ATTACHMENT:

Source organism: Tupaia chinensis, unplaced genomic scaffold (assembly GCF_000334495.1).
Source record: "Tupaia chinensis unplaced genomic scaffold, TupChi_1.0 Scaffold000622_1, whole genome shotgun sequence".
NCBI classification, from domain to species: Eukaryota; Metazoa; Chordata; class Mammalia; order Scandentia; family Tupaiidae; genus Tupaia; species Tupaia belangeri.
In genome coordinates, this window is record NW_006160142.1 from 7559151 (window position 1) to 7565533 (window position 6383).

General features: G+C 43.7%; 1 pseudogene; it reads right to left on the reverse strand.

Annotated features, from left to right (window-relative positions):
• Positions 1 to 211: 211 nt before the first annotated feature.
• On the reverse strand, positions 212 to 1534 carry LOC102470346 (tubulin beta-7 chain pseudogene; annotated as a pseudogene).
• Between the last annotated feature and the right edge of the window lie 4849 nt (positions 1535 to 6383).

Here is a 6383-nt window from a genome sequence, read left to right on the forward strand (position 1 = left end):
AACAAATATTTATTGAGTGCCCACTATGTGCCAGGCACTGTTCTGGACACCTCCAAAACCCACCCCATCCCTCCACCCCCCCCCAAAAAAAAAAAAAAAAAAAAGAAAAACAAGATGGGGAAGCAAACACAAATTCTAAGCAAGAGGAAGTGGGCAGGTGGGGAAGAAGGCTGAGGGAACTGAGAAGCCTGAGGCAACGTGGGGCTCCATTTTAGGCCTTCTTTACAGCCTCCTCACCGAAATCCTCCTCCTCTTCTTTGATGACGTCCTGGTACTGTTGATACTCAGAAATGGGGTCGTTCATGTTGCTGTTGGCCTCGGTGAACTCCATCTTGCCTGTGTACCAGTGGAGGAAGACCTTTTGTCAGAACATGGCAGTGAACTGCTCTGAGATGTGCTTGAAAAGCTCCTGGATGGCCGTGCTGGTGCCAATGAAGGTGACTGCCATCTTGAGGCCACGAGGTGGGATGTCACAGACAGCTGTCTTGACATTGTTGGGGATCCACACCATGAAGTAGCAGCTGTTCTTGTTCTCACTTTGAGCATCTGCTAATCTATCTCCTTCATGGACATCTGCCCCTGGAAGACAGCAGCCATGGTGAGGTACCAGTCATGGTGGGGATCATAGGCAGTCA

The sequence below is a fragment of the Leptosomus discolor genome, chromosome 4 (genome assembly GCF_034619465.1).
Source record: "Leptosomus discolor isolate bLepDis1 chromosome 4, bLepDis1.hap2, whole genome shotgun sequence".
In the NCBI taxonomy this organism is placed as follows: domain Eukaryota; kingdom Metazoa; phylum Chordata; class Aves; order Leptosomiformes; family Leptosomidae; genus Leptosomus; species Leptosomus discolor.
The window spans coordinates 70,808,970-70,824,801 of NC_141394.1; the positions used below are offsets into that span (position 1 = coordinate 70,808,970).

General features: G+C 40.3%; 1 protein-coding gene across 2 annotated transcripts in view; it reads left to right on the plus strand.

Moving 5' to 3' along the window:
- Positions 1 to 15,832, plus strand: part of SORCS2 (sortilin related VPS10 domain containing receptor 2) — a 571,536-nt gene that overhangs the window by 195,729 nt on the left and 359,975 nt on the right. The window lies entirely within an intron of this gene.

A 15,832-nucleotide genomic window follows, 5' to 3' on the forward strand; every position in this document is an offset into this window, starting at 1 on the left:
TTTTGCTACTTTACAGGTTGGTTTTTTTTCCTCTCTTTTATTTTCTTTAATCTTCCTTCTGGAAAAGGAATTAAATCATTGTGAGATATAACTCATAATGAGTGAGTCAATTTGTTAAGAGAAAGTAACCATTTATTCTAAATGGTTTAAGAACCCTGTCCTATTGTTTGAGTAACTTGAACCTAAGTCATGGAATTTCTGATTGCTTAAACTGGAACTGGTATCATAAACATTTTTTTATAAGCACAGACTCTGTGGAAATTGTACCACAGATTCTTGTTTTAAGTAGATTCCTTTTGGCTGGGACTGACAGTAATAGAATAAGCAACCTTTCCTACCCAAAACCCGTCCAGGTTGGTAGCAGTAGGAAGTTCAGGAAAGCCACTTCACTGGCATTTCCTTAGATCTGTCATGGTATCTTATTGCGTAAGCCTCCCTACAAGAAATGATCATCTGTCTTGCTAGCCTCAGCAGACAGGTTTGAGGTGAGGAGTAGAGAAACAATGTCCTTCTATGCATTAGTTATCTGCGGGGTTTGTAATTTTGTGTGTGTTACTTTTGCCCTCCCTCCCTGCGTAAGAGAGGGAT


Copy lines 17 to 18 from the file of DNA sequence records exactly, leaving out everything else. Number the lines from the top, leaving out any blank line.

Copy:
Moving 5' to 3' along the window:
- Positions 1 to 15,832, plus strand: part of SORCS2 (sortilin related VPS10 domain containing receptor 2) — a 571,536-nt gene that overhangs the window by 195,729 nt on the left and 359,975 nt on the right. The window lies entirely within an intron of this gene.